This movie was part of the “PLAY” mini-festival that was the musical part of IDFA this year. All of the selections dealt with music in some way and I was surprised that there were so few people at this, the opening movie of the festival, but perhaps 12.45 on a Saturday wasn’t a popular slot.
This documentary followed the extremely well-funded and exemplary music department at a private girls’ school in Sydney. Every two years, the eponymous teacher presents an enormous gala concert in the Sydney Opera House. We follow her travails as she deals with recalcitrant and sulky teenage girls and tries to motivate hormonal cellists. Two girls in particular are the focal points: the beautiful and very obnoxious Iris, who has no wish to be within 500 miles of this concert, and the awkward and formerly rebellious Emily, a very gifted violinist.
Iris was, of course, fun to watch. She was a master manipulator and it was enjoyable to watch her transformations between good/bad girl while being relieved that I’m not that age any longer, but she didn’t really seem to learn anything. If it had been a Hollywood film, she would have discovered herself through music and become a new person but that didn’t even come close to happening, thank goodness.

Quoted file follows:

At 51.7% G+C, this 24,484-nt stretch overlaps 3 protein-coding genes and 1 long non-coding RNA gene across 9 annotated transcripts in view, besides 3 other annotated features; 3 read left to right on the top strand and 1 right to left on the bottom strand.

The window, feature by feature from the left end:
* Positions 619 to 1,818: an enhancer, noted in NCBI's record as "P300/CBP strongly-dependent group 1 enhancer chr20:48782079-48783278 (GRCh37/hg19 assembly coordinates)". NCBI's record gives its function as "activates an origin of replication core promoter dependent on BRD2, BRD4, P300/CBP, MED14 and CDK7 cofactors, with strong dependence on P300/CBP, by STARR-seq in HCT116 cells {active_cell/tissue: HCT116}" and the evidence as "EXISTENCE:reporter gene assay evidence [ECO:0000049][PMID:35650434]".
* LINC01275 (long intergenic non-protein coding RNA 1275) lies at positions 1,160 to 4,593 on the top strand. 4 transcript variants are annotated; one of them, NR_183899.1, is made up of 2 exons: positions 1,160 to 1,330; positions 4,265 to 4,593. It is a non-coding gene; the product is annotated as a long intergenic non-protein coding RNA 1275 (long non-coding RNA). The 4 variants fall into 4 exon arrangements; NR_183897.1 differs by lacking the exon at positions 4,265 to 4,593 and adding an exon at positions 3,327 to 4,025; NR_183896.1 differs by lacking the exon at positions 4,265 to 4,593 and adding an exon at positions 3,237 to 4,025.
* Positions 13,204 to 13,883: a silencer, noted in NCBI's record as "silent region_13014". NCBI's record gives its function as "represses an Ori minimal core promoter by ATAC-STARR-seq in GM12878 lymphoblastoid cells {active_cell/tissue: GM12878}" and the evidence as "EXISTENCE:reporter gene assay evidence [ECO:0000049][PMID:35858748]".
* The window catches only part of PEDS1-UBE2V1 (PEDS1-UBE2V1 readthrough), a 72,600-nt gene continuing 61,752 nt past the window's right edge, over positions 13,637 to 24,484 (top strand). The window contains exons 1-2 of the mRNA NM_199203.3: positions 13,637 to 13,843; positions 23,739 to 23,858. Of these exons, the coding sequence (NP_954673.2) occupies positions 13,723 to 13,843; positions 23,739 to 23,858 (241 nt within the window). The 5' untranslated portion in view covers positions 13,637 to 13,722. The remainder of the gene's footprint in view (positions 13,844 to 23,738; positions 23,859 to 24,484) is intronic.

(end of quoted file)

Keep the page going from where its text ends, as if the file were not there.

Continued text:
Emily was given an enormous task; to learn the first movement of the Bruch violin concerto. It was very interesting to follow her learning process and see her frustration when her teachers asked her to express in words what she felt musically. And of course, the final performance was a resounding success.
I was quite envious of the situation these girls were in and full of admiration for the dedication the teachers put in. I was in a good youth orchestra when I was in high school, but there’s no way we would have tackled some of the music these kids were performing. Ravel String Quartet? I don’t think so. Where on earth did the money come from for this sort of funding and coaching? Very impressive, but also not really realistic for most of the world. How can we turn it to our advantage when we don’t have a private school’s budget?
I stayed for the Q&A afterwards, always interesting. The directors said they had a surprise — and there was Emily! 4 years later, she has lost her awkwardness and has turned into an elegant young woman. She is currently studying at the Royal College of Music in London. After the session, I went up to speak with her and asked if she would just stay here for her studies or if she was planning on staying like so many of the rest of us. She said that she had called her mother last week and told her she didn’t want to come home. Good luck, Emily, and welcome to the club!